MEDIA ADVISORY: North Korea’s Planned April Rocket Launch
FOR IMMEDIATE RELEASE: March 16, 2012
CONTACT: Bridget Nolan, Director of Communications, 707-287-5739
Lt. General Robert Gard, Senior Military Fellow, email@example.com
Duyeon Kim, Deputy Director of Nuclear Non-Proliferation, firstname.lastname@example.org
(WASHINGTON) – The Center for Arms Control and Non-Proliferation today criticized the North Korean announcement of a rocket test as a “clear violation” of previous agreements.
North Korea announced on March 16, 2012 that it will launch the earth observation satellite Kwangmyongsong-3, carried by the long-range rocket Unha-3, between April 12 and 16. The birthday and centennial of the founder of the North Korean regime, the late Kim Il-sung, is on April 15th.
“The April test would be a clear violation of UN Security Council Resolution 1874 and the February U.S.-North Korea agreement,” said Duyeon Kim, Deputy Director of Nuclear Non-Proliferation at the Center for Arms Control and Non-Proliferation, “and the test is bound to spur international condemnation and action.”
In February, Pyongyang agreed to a temporary moratorium on nuclear and missile testing, as well as freezing its uranium enrichment activities and inviting IAEA inspectors back to the Yongbyon nuclear facility. Washington agreed in return to provide 240,000 tons of nutritional assistance.
“The technology used to put a satellite in orbit could be applied to the development of a long-range ’missile’,” Lt. General Robert Gard, the Center’s Senior Military Fellow, observed.
The Kwangmyongsong-2 was tested in April 2009, resulting in failure, prior to North Korea’s second nuclear test. In reaction, the UN Security Council passed Resolution 1874 sanctioning North Korea.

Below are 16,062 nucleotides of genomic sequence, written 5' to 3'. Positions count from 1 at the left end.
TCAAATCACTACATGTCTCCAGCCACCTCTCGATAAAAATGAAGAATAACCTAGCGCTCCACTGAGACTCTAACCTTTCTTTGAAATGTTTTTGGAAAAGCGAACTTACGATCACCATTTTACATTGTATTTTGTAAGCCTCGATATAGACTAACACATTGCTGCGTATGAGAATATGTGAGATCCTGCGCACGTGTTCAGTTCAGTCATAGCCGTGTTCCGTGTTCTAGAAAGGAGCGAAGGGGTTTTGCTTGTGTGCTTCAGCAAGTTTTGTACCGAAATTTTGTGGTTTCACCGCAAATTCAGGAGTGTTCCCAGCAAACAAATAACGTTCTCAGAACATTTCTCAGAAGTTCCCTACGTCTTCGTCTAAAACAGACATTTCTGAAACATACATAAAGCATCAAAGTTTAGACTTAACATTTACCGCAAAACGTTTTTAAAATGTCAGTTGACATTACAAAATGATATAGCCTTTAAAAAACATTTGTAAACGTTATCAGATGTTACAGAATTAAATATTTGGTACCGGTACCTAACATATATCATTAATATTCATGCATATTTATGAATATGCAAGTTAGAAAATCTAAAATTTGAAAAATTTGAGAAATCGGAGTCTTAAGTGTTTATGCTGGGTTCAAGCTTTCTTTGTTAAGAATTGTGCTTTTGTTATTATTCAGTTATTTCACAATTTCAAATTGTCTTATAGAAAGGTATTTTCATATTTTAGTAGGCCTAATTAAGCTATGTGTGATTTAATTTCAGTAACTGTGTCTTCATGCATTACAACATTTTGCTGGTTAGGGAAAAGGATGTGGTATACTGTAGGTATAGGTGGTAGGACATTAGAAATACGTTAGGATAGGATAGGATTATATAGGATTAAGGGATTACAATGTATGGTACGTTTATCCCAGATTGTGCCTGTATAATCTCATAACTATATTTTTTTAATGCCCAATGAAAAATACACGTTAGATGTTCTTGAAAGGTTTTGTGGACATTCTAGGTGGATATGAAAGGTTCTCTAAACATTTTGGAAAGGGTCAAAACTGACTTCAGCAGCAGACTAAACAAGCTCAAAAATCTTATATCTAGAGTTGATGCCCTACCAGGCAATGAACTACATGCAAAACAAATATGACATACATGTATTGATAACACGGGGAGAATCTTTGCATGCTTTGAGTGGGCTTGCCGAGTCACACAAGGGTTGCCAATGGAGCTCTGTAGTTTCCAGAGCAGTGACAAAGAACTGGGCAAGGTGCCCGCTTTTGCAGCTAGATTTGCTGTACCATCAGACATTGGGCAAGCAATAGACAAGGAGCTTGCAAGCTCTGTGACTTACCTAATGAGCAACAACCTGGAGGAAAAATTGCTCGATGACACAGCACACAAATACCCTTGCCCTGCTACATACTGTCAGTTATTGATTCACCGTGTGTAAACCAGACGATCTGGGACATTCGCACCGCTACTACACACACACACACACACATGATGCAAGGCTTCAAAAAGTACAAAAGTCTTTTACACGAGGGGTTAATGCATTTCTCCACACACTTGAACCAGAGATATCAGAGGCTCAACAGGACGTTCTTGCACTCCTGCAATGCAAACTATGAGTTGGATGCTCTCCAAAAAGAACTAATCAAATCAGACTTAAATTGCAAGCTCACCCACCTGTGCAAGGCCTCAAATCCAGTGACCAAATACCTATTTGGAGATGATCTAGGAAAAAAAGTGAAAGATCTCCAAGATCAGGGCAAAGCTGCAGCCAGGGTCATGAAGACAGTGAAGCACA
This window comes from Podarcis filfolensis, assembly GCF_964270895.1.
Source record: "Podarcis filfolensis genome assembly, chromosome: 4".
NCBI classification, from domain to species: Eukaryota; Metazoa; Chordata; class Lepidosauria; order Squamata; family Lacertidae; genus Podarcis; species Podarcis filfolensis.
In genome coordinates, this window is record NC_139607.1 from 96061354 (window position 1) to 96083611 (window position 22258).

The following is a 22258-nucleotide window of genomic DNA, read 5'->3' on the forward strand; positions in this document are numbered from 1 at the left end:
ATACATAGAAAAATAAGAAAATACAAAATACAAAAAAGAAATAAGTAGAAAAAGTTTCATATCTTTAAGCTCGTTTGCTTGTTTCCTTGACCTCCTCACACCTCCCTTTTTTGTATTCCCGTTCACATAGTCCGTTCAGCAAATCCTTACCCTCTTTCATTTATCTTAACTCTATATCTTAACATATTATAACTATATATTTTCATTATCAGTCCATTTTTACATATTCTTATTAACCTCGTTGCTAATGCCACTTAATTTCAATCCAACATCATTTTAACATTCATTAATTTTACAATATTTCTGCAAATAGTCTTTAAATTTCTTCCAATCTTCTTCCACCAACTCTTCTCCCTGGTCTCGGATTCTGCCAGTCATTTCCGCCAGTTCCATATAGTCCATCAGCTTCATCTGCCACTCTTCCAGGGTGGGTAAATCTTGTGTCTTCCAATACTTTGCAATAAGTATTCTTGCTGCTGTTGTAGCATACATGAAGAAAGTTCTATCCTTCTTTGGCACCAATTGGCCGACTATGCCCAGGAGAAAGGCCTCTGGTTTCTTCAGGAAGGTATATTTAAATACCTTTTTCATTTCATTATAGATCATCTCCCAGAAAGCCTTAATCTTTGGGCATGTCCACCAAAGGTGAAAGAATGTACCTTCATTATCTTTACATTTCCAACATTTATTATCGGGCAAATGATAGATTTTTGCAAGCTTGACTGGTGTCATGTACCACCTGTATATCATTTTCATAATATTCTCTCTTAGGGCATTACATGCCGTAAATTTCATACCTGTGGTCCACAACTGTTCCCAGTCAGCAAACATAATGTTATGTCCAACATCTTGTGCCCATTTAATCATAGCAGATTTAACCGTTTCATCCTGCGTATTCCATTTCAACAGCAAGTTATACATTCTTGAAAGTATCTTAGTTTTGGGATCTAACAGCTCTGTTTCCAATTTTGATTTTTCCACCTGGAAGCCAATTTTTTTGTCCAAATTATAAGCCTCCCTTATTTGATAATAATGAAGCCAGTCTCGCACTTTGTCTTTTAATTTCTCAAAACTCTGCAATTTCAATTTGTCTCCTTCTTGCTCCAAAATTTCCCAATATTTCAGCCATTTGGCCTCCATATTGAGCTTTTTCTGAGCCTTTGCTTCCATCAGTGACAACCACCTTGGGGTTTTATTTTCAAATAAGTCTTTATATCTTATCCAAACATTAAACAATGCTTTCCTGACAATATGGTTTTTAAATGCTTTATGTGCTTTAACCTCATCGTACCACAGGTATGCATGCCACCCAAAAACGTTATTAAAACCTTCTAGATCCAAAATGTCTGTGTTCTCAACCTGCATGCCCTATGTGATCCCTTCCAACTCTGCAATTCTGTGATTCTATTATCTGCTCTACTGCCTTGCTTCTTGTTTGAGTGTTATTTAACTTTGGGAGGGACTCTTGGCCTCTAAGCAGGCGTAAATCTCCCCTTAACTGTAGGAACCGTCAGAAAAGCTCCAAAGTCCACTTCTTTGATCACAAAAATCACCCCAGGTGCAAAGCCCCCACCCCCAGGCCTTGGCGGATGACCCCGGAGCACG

The (North) Korean Committee for Space Technology claims it has chosen a safe flight orbit to prevent rocket debris from impacting neighboring countries.
“Unlike 2009, North Korea will launch from a newly constructed site pointed south and not east, toward South Korea, Guam and Okinawa,” Kim pointed out, “The desire to test could be driven by domestic reasons – the North probably wants to start its ‘strong and prosperous nation’ year with a bang, celebrate Kim Il-sung’s centennial, and consolidate Kim Jong-un’s power base. There may also be an element of sending a strong message abroad to gain leverage in negotiations, although the North will deny it’s testing a missile.”
Kim warned, “If North Korea’s past behavior is any indication, a third nuclear test is a matter of time, especially in a year that’s particularly important to the North.”
General Gard expressed the hope that “North Korea would be able to launch its ‘strong and prosperous nation’ year without launching a long-range rocket in violation of the agreement it just concluded to suspend missile tests, among other actions, in return for food aid.”
He added, “It is in the interest of both parties to build on this first step to return to negotiations and begin a step-by-step process toward a nuclear-free Korean peninsula.”